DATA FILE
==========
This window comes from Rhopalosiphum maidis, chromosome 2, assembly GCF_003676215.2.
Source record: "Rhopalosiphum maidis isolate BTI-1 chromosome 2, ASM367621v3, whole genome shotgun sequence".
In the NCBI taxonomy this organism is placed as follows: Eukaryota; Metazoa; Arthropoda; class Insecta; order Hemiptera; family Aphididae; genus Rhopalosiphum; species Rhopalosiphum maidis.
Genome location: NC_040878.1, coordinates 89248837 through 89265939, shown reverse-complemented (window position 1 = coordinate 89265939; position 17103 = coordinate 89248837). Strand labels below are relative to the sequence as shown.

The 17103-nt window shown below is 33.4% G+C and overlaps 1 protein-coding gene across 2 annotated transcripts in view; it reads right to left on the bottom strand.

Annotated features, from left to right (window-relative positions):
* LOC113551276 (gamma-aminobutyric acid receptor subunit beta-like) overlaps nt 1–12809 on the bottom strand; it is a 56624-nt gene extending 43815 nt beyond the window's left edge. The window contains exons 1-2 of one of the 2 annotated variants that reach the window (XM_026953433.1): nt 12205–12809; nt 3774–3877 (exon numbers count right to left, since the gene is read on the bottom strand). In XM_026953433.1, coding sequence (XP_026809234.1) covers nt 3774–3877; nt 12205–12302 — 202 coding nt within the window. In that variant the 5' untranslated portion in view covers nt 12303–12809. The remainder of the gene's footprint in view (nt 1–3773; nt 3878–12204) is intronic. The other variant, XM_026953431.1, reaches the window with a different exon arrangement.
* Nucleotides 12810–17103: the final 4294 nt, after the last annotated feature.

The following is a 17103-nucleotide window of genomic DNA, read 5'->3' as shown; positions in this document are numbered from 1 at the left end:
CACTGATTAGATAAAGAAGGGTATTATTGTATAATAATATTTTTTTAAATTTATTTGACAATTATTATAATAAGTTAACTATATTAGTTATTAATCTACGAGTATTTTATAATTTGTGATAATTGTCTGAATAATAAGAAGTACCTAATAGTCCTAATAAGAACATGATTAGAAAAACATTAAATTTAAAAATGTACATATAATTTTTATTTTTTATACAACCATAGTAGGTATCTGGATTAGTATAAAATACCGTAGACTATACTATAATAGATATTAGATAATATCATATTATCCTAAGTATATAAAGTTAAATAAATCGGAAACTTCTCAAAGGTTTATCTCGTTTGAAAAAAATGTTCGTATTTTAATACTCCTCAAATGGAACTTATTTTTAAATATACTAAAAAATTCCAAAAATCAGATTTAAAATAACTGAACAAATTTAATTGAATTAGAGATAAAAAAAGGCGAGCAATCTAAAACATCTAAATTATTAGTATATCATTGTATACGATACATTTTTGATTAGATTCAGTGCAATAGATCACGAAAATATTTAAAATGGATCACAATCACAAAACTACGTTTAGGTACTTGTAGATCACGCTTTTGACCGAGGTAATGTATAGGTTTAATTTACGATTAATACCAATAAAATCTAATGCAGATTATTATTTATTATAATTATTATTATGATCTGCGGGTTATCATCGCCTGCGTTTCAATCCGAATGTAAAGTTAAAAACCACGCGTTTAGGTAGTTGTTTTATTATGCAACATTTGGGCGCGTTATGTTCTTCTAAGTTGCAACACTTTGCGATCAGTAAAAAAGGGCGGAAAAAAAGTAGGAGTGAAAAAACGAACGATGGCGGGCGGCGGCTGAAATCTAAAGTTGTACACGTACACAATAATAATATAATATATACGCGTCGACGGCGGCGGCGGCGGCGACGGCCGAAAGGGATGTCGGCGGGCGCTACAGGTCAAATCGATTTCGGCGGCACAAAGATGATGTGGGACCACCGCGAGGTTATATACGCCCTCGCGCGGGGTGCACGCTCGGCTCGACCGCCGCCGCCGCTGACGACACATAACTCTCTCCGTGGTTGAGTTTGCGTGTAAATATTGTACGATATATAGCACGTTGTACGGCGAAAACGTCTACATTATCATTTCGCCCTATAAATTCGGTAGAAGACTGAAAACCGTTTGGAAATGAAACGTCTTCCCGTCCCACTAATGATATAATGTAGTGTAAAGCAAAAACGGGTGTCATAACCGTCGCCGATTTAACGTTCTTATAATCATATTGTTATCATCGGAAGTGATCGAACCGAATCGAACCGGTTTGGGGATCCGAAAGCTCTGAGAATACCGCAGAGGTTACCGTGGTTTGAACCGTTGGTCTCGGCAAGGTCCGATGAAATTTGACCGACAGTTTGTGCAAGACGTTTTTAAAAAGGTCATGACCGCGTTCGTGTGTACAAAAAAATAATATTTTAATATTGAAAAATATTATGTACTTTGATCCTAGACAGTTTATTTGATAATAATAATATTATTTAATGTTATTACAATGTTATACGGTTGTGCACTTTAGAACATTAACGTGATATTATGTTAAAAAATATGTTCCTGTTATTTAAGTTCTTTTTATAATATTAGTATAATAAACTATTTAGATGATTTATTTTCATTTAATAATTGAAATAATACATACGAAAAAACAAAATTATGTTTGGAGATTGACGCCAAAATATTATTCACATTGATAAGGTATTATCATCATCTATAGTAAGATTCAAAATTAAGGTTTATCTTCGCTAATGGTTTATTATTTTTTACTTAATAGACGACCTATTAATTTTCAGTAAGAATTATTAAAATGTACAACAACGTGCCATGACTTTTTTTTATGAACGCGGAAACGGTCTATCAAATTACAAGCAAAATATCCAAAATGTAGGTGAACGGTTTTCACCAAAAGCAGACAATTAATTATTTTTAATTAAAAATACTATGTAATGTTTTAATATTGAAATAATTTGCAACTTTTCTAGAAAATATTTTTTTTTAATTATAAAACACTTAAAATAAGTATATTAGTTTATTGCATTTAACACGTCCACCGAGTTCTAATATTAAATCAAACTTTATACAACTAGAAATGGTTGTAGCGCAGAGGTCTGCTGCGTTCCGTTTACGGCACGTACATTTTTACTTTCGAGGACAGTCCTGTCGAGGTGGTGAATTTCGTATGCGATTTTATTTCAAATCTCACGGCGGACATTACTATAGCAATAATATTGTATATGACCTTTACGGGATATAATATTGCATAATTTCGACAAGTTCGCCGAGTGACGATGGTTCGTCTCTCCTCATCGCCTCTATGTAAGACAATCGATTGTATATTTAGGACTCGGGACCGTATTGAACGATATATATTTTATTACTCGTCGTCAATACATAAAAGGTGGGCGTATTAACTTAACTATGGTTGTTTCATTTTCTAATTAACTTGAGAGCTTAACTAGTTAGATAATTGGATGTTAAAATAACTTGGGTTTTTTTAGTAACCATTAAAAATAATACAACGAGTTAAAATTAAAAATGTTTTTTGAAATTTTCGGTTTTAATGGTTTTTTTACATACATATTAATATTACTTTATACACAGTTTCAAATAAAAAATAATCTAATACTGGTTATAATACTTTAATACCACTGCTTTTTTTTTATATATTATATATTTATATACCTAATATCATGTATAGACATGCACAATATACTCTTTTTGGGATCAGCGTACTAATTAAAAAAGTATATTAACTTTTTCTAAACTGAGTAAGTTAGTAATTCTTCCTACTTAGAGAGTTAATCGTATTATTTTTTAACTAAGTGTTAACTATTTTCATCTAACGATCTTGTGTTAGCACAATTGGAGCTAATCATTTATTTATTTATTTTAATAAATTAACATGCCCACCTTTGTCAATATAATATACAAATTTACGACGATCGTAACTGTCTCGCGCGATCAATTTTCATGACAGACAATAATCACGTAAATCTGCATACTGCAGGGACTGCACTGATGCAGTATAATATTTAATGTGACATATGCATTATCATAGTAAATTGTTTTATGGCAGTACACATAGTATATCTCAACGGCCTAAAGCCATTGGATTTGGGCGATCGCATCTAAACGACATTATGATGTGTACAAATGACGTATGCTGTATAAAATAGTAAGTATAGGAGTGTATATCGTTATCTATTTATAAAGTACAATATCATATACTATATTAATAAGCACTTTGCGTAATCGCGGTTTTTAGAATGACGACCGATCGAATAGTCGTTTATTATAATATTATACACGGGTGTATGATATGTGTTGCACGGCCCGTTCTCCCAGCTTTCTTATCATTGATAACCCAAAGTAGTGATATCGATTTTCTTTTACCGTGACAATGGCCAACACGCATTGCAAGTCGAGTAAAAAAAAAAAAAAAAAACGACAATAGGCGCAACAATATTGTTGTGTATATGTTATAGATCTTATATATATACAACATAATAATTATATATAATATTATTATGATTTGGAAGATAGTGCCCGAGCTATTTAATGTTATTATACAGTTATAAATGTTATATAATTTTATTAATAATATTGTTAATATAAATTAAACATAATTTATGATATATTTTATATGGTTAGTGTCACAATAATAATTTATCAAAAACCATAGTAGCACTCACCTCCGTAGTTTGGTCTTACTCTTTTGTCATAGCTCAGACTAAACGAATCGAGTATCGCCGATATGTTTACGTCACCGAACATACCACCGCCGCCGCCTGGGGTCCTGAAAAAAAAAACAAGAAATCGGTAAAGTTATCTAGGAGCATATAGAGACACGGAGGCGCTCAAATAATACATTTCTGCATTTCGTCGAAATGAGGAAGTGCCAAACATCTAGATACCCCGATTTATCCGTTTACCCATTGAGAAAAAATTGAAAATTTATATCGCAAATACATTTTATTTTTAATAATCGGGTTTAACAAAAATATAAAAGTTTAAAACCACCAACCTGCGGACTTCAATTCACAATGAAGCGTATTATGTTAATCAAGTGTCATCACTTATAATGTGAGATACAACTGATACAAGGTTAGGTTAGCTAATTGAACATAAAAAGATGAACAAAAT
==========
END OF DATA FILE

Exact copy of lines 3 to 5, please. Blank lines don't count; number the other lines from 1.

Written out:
In the NCBI taxonomy this organism is placed as follows: Eukaryota; Metazoa; Arthropoda; class Insecta; order Hemiptera; family Aphididae; genus Rhopalosiphum; species Rhopalosiphum maidis.
Genome location: NC_040878.1, coordinates 89248837 through 89265939, shown reverse-complemented (window position 1 = coordinate 89265939; position 17103 = coordinate 89248837). Strand labels below are relative to the sequence as shown.

The 17103-nt window shown below is 33.4% G+C and overlaps 1 protein-coding gene across 2 annotated transcripts in view; it reads right to left on the bottom strand.